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Enliven and Explain with Color, Part I

Posted on Saturday, May 31, 2014 at 10:51 AM

Using color to convey your message.

By Jan V. White

Your message must be noticed immediately and understood clearly. Design is not namby-pamby vaporware. It is as fundamental to effective communication as the words themselves. Just as the voice and body language of a speaker affect the way the message is received, so does the graphic surrogate for voice and body language, i.e., "design." They must speak the same language, which is simultaneously verbal as well as visual. The two are inextricable. Form and content are one.

Given the mass of information we're deluged by, the effective piece must prove its worthiness at first glance:

--what it is about.
--what's in it for the individual recipient.
--why he/she should bother to pay attention.
(BTW: This is where "tone of voice" comes in: visual shouting represents audible shouting).

To emphasize the worthwhile, material requires:

--an intellectual decision -- which great stuff deserves emphasis.
--a visual decision -- how to display it so it pops out.
(BTW: This is how the reluctant scanners are persuaded to read).

I've been in our beloved profession for nigh on half a century and have battled all these vested interests who argue, "We've always done it that way," "Leave it alone," "That's what they expect," "I like it this way." Trouble is that so many verbal people don't realize how much better their piece could be, and how much more responsive their targets could be, if they could only imagine how to handle their material better. It isn't brain surgery but plain common sense. Trust me.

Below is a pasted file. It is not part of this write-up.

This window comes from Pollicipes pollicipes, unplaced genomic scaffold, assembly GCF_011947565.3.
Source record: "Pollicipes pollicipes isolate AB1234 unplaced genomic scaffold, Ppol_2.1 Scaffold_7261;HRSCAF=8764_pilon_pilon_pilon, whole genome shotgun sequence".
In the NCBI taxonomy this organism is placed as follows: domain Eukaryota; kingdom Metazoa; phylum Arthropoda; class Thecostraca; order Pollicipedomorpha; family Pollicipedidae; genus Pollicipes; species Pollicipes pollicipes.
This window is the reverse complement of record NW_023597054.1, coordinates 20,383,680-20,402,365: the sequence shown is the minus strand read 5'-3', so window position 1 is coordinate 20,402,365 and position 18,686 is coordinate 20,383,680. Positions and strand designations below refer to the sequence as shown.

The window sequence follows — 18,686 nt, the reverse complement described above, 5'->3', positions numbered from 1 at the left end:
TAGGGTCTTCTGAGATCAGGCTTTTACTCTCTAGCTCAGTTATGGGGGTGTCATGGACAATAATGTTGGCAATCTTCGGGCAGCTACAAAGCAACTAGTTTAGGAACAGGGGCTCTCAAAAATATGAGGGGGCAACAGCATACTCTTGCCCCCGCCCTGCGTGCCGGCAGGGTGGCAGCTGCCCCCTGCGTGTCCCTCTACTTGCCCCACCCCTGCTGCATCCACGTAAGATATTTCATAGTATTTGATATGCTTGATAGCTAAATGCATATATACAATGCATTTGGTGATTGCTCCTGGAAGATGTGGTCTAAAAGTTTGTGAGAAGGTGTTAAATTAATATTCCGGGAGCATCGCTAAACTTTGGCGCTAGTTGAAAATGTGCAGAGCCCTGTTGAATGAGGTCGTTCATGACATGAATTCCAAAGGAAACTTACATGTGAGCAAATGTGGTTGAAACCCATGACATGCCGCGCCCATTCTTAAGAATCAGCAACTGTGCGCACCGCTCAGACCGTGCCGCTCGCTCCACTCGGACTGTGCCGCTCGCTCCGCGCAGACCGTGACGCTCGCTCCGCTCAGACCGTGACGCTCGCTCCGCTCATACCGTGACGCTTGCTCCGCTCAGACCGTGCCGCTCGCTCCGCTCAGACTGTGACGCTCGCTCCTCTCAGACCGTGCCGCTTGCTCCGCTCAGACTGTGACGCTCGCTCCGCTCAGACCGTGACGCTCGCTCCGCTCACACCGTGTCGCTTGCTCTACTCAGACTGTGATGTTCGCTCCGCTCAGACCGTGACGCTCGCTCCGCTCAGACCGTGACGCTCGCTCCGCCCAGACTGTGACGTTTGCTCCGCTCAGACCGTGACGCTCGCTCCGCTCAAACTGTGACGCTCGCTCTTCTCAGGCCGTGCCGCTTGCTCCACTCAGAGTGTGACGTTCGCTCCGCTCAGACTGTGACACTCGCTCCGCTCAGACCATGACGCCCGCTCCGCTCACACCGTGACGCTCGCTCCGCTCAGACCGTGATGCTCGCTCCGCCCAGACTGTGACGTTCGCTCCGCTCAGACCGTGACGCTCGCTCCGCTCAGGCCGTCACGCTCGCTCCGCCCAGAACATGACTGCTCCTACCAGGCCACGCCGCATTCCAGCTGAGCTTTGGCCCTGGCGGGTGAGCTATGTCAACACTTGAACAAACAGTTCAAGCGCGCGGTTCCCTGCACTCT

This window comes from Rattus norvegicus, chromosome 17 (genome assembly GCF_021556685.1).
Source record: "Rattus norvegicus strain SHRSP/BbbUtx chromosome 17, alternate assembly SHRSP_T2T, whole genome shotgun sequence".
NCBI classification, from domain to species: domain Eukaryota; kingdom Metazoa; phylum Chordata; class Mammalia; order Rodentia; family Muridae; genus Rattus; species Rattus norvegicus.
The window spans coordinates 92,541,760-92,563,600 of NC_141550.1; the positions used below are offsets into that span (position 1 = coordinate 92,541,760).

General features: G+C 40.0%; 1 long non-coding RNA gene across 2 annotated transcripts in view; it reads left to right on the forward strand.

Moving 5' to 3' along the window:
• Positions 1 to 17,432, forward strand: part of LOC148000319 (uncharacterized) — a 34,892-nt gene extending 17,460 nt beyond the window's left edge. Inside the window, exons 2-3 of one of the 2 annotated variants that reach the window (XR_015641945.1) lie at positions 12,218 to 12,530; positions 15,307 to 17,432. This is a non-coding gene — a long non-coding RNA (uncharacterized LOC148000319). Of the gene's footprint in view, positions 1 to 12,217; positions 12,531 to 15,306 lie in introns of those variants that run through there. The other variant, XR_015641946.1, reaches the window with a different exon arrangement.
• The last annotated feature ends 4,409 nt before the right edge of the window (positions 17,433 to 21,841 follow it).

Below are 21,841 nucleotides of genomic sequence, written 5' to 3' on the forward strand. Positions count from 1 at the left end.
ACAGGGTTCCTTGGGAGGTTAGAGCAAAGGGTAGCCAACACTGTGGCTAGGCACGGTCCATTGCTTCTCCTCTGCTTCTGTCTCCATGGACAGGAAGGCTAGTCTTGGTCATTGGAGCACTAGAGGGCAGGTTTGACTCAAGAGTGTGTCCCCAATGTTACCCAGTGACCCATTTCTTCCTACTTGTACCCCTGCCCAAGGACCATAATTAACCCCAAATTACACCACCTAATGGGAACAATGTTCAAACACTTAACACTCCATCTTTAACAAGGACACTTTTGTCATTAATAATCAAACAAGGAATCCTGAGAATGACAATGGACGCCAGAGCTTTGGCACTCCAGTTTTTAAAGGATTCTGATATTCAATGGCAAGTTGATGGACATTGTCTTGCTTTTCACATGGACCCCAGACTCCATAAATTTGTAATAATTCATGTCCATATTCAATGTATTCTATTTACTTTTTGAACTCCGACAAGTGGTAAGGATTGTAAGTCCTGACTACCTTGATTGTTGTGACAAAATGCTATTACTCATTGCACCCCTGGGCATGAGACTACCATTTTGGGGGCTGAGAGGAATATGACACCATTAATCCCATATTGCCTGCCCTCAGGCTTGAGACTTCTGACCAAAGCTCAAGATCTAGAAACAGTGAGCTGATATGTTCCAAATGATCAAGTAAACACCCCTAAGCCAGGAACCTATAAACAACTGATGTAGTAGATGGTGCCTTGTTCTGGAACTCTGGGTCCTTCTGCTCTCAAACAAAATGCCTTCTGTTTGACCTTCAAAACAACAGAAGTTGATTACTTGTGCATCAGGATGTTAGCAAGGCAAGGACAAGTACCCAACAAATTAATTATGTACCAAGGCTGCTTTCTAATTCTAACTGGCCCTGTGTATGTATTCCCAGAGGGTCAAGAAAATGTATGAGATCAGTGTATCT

Consider Color

It is merely a newspeg on which your story's improvement can be hung. It is a component of vibrant communication. Its prettiness and glamor can be used to open doors. Open doors to what? Delivering a bigger bang for the buck. Forget prettiness. Aesthetics as such are indeed namby-pamby. To be effective, concentrate on clarity.

Color is enrichment. Of course. It can be dazzling, but eye candy isn't enough. "What's in it for me?" asks the potential disinterested viewer. Use common sense.

Color's usefulness may be statistically quantifiable. Nonsense. Brightness, contrast, size, and position are just a few factors besides hue. Even focus groups can't be sure that it reduces errors by X% or increases recognition by Y%. Forget it. Use common sense.

Color looks good. Sure, it can. In the eye of the beholder. It is a hard-to-define will o' the wisp emotional response that you can't argue about or prove. Use common sense.

Colors have symbolic meaning. Purple is regal in Western culture. Red is hot. Blue is dignified. Other cultures have other meanings. So what? Use common sense.

Color is a newspeg on which the story's precision can be hung. Absolutely. It is a component of vibrant communication. Its prettiness and glamor can be used to open doors to deliver a bigger bang for the buck. Now you're talking.

Color must engage the mind of the beholder. Right! It isn't a response to "niceness" but rather to curiosity. It induces the reader to delve more deeply into the piece.

Color is a working raw material. Precisely! That's all this exhortation is about. It is a raw material that must be blended with astute page design to draw the reader's attention to the significance of the material. The overriding (obvious) fact is that color is different from the normal black. Once you realize that value, you can control it to your purpose.

Always define working color by asking:

--Why do you want to put color there?
--What is its purpose in your piece?
--What do you want it to do for you?

More to Come

Next issue I'll show you 20 services that color can do for you, and offer 20 practical tips to use color correctly.

Jan V. White is author of the classic Editing by Design, Third Edition (Allworth Press, available on Amazon). Eight of his other books are now in the public domain and available for free at http://openlibrary.org/books. He may be reached at janvw2@aol.com.

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